While the successful launch of internet-only banks in Korea has put pressure on traditional lenders to modernize their services, the chief technology officer of Kakao Bank thinks they need “to keep IT in-house to achieve innovation.”
“Shifting the strategies from core-banking and business centric to tech-centric services is the key to success,” Kakao Bank CTO Guedon Jung said during Inside Fintech Conference & Expo in Seoul on Dec. 1.
Kakao Bank, led by the operator of Korea’s dominant messaging app KakaoTalk, has attracted some 4.35 million accounts in four months by offering expanded interest benefits and user-friendly mobile services. On the other hand, conventional banks opened only around 155,000 digital accounts last year.
Jung expects the banking industry to undergo the biggest-ever changes in the next 10 years, but most of Korean lenders rely on outsourcing for their technology development, letting themselves lag behind.
“While brick-and-motor branches, where a teller meets customers, have been playing an important role for traditional banks, a user-friendly mobile application and those who develop the program have become the core for Kakao Bank,” he said.
In his eyes, mobile applications developed by Korean banks look like miscellaneous stores where they just moved content from their PC version sites. “There are no true mobile apps by conventional banks,” Jung said.
“It was incredibly difficult to innovate the banking legacy. We decided to ditch PC banking to go mobile only despite concerns and doubts why we have to give up a big channel still used by many people.”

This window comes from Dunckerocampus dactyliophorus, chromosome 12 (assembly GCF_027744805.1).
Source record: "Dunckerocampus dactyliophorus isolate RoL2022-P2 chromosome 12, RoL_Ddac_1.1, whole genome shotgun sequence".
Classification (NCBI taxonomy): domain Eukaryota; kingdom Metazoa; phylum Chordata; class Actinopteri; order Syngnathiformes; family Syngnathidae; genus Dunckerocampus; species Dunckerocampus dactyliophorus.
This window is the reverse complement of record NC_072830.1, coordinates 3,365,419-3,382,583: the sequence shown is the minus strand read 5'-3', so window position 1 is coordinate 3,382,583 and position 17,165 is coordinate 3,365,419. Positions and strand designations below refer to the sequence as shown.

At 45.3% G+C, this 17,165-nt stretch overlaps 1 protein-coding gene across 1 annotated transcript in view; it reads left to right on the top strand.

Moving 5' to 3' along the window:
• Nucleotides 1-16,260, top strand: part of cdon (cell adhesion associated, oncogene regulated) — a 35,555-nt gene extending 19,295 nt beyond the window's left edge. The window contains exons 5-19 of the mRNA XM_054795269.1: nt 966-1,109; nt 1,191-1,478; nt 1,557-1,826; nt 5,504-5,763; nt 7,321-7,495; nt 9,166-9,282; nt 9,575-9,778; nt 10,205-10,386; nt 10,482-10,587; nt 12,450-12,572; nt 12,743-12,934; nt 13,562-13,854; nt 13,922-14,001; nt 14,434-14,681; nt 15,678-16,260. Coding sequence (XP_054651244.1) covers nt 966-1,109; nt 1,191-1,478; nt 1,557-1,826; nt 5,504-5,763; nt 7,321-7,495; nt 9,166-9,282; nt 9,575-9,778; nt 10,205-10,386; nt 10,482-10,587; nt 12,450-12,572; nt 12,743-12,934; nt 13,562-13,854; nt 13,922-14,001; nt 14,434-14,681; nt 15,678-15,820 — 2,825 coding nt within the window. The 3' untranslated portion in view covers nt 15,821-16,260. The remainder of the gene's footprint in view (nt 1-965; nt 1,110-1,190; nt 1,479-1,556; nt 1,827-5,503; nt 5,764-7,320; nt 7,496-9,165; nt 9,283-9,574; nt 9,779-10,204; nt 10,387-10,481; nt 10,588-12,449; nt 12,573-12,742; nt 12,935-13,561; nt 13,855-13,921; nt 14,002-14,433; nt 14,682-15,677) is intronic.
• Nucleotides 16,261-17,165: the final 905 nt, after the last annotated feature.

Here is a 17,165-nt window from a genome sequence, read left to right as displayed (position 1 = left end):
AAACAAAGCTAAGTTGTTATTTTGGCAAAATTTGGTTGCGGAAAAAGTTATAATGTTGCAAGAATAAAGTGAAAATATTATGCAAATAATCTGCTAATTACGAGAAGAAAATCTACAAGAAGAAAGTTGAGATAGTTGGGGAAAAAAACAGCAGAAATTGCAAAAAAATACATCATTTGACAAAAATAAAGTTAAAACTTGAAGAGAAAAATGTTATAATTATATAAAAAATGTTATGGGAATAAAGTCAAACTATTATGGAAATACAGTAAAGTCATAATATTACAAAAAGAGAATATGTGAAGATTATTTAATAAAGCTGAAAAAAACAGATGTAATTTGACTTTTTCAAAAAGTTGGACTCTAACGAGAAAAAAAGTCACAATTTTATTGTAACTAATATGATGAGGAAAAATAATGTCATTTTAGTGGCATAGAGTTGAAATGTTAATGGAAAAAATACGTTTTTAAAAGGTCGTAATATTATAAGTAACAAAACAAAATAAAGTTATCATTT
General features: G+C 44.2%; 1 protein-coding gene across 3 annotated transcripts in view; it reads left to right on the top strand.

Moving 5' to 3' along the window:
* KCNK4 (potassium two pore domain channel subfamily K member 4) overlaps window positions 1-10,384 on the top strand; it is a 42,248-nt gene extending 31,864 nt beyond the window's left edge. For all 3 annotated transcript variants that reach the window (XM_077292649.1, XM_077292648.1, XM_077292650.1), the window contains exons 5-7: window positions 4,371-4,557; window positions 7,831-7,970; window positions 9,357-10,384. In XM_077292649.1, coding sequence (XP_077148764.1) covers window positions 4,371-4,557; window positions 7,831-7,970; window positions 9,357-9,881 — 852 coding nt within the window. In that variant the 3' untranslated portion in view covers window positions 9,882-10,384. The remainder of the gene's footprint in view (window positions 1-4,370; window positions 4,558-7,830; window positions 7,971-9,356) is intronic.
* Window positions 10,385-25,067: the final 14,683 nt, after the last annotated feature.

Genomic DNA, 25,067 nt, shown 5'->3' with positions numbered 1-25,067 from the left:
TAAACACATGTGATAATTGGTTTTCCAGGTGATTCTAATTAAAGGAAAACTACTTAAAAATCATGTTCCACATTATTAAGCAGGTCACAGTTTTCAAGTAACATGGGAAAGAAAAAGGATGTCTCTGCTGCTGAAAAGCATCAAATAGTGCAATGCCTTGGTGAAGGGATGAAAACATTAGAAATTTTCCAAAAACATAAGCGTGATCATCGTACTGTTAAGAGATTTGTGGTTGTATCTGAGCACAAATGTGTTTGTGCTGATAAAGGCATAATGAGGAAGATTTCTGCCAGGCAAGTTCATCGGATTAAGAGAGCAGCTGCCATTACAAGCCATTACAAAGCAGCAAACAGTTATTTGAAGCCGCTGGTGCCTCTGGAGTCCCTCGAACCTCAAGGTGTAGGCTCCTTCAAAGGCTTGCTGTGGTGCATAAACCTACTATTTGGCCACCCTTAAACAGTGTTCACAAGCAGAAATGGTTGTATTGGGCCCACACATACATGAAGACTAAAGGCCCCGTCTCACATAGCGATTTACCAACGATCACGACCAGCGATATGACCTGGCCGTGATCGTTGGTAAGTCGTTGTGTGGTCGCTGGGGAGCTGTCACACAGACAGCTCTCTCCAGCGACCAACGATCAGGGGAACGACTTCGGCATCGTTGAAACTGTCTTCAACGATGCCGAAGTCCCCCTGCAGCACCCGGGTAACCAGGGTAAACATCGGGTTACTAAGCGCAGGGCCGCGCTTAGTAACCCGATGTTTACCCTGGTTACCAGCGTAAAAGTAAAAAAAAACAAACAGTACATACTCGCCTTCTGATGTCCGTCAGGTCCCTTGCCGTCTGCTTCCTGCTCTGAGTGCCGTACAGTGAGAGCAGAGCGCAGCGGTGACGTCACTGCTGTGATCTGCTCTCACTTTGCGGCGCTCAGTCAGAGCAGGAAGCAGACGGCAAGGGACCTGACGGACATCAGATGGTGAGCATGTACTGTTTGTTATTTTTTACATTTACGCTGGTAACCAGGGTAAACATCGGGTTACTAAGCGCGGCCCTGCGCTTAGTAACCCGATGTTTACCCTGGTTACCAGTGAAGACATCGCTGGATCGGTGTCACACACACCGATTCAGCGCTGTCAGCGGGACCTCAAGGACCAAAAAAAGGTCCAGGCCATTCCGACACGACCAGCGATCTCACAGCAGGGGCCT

To enhance user convenience and redesign the banking system for mobile phones, Kakao Bank dropped as many unnecessary steps as it could, including passwords for bankbook, authentication systems requiring a public key certificate or Active-X tools. It also abolished prime rates for preferred customers.
Despite Kakao Bank’s popularity that challenges others, some concerns have been raised about how much longer it can offer interest benefits which led the company to report a cumulative net loss of 66.8 billion won (US$61.40 million) as of end-September. Its security loopholes recently found by incidents related to its debit card and oversea transactions have also worried customers.
“It’s a very fast growing bank, so the role of top managers is to know how to take risks at every growing stage,” Jung said.
By Park Han-na (firstname.lastname@example.org